​Olivier Giroud vs Emile Heskey. No, it's not a steel cage match - though we would absolutely, 100% love to see that - let's just try to decipher who should be considered the better footballer. 


It's a monumental task, so before we get into the analysis let's treat each of these legends to the gushing praise that that they deserve. 


Giroud is a beautiful fusion of grace and power. A man so charming and devilishly good looking he could sell ice to an eskimo. There's definitely a career modelling for an over 40s menswear outlet when he hangs up his boots. 


Heskey, on the other hand, is the ultimate underdog hero. The humble kid from Leicester who never put his own interests ahead of the team and had his footballing reputation tarnished by some cruel meme lord on YouTube. Ask for an assessment from the managers he played under though and you would receive nothing but glowing report cards.


There we go. They're both good players, alright? Now let's find out who was better. 


Shooting 

Olivier Giroud

​A striker's job is far more complex than sticking the ball in the onion bag, but even still, Heskey's goal record is hard to defend. Particularly in the latter stages of his career when the Englishman's output took a violent nosedive. 


He registered just two (2) goals in his final season for Bolton and never scored more than three times in a Premier League campaign while at ​Aston Villa. Overall, he managed to hit the back of the net 152 during his 720 career appearances. That's about a goal every five games...


Giroud has found scoring much easier, netting 202 times in just over 500 games so far, also hitting over 10 goals in five of his top flight seasons.


More importantly, he's got a penchant for the spectacular, though I would like to use this platform to point out that his best ever goal - a scorpion kick against ​Crystal Palace back in 2017 which won the Puskas Award - should have been ruled out for dangerous play. Look how close his studs are to Mathieu Flamini's head! He could have had his eye out. 


Nevertheless, the Frenchman easily wins this round but Heskey secures a moral victory - having never breached footballing health and safety law.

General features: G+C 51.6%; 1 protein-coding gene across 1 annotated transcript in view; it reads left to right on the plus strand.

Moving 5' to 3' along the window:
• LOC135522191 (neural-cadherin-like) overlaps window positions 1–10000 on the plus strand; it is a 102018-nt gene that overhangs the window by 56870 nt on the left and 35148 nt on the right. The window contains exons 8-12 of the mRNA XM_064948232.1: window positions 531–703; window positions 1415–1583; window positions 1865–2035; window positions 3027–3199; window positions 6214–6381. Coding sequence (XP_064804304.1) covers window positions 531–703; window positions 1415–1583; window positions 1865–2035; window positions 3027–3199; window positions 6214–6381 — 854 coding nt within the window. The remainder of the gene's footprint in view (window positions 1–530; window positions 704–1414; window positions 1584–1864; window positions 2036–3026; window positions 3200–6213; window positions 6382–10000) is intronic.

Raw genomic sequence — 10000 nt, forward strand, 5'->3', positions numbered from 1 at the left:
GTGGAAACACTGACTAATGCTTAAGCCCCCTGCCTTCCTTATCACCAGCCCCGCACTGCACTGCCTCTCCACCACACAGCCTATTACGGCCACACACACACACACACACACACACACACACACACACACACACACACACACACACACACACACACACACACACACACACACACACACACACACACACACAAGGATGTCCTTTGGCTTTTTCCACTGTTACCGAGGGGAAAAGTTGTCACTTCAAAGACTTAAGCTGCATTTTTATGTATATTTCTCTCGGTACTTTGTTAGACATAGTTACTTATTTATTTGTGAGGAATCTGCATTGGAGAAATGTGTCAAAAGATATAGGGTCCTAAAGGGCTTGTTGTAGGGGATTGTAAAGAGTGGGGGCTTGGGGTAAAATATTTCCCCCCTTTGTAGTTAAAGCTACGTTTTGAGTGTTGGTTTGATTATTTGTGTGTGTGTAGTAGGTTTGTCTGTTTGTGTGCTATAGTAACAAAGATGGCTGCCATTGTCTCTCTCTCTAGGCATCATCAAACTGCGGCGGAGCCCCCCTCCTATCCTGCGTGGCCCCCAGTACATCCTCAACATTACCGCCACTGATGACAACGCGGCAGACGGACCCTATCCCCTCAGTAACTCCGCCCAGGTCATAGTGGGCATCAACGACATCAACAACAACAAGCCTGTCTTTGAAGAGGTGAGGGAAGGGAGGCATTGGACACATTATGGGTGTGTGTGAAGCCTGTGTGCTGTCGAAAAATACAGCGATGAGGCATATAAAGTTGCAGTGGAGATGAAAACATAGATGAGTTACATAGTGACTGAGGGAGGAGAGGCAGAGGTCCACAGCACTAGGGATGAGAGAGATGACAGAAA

Passing

Emile Heskey and Lee Sharpe

​Before finding his niche as an intelligent target man, Heskey lived another life as an occasional winger and poacher for ​Leicester City


This period equipped him with surprisingly impressive crossing ability and he also racked up a fair amount of assists via his patented flick-on throughout his career. 


Sorry though Emile, once again Giroud secures victory in this particular category. The 33-year-old's cultured left foot have provided some very sexy moments over the past few seasons - made all the sexier by the dreamboat's inclusion in them of course.


His trademark move while at ​Arsenal consisted of him standing on the edge of the box with his back to goal. Teammates would fire passes into him, seemingly with far too much pace, only for the frontman to - with just one touch - caress the ball over the opposition defences for an onrushing Gunner to leather it home. 


Imagine playing headers and volleys with him. Hours of drilling the ball into him, making a run and screaming: "VAN PERSIE!" as you balloon his lofted pass over the neighbour's wall for the 200th time. Giroud just stands there in disgust before winking at your mother, leading to her leaving her husband of 25 years before you've even had time to retrieve the ball.


Dribbling 

Olivier Giroud

See, this is a real head stretcher ladies and gentlemen...


In his prime Heskey was an unstoppable force with the ball. Clip it in behind the defence and he would build up a freight-train level of power in seconds. Defenders would bounce off him, the ball would stay glued to his foot out of fear of reprisals and even air molecules would quake in their boots, allowing the king to pass without any pesky wind resistance.


Giroud is also a powerful dribbler, but to nowhere near the same freakish standard. His style is much more based on trickery and deception. His first touch is insane and the first few seconds after him receiving the ball are extremely likely to result in a nutmeg or ankle breaker. 


But which approach is better? What is more fun to watch? Hmmmm.


We are gonna go with Heskey this time team, but ask me tomorrow and I might change my mind. 


Hold-Up Play

Emile Heskey,Jonny Evans

Though he is big, strong and uses his body intelligently, holding the ball up is not Giroud's principal attribute - this is pure, unadulterated Heskey territory.


The former ​Liverpool man popularity with every manager he played under - including England bosses Fabio Capello and super-shagger Sven Goran Eriksson - was cultivated by the superb ability to bring his teammates into the game. 


Two of Heskey's former strike partners, Tony Cottee and Michael Owen, have both lavished him with praise - describing how his hold-up play led to some of the most successful scoring periods of their careers. This attribute also allowed him to keep playing at a high level until his late thirties.


This one's not even close, another dub - as the kids like to say these days, for some reason - for big Emile.


Overall

Olivier Giroud

Right, cards on the table time. I love Emile Heskey - like really love him. When I sat down to write this article I wanted nothing more than to discover that he could feasibly considered better than Olivier Giroud


It's just... he's not. Sorry. 


Though Heskey's powerful dribbling and hold-up should be admired, ​Giroud's play is as smooth as those Lindor chocolate balls that your Nan gets you at Christmas.  


Elegant, creative and fairly prolific, the Frenchman wins this hands down. As for who would come out victorious in that steel cage match... it's too close to call. 


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